EARLIER THIS WEEK, THE SOUTHERN Poverty Law Center (SPLC) released a map of Confederate symbols—including monuments, roads, flags, and school names—on public land across the United States. The map is sprawling, showing Confederate commemorations as far from the South as Washington State and Maine.
It’s growing, too. The map’s first edition, which includes 1,503 such symbols, was released in 2016—about a year after the 2015 Charleston church shooting, during which includes nine black congregants were murdered by a white supremacist. After it was reported that the shooting’s racist perpetrator had posed with the Confederate flag, community discussions around whether or not to continue to publicly display the flag, and other Confederate symbols, became more numerous and more urgent.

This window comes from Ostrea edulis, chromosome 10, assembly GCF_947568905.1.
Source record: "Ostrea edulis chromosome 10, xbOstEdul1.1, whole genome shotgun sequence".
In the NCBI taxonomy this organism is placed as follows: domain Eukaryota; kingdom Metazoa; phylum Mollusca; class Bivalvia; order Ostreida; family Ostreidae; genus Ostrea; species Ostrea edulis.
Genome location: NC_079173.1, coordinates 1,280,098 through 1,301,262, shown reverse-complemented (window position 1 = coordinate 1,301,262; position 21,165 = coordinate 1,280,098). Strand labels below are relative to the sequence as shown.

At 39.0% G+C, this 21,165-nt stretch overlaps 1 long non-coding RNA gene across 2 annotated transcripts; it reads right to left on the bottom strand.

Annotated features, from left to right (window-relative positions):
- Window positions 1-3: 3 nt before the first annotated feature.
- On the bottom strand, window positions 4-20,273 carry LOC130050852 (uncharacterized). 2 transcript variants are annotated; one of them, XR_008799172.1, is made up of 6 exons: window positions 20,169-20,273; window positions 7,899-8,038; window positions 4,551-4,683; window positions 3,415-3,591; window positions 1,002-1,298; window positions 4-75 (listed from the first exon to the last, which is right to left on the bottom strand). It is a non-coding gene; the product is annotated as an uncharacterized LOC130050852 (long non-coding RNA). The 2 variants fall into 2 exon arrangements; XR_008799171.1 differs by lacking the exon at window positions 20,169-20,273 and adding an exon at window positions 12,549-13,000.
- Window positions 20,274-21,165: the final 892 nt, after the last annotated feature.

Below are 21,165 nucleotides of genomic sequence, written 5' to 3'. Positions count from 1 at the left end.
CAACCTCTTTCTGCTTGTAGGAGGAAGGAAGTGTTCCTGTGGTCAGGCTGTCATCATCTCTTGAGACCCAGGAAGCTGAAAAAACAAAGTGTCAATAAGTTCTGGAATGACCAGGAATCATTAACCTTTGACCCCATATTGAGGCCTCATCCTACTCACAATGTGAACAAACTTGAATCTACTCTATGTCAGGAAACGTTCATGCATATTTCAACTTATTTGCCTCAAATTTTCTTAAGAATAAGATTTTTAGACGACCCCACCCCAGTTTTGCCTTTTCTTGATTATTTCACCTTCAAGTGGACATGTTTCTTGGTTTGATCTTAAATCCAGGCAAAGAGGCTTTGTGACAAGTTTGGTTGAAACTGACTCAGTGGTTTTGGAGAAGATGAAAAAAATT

As Stormfax says, “What a crock of shit.”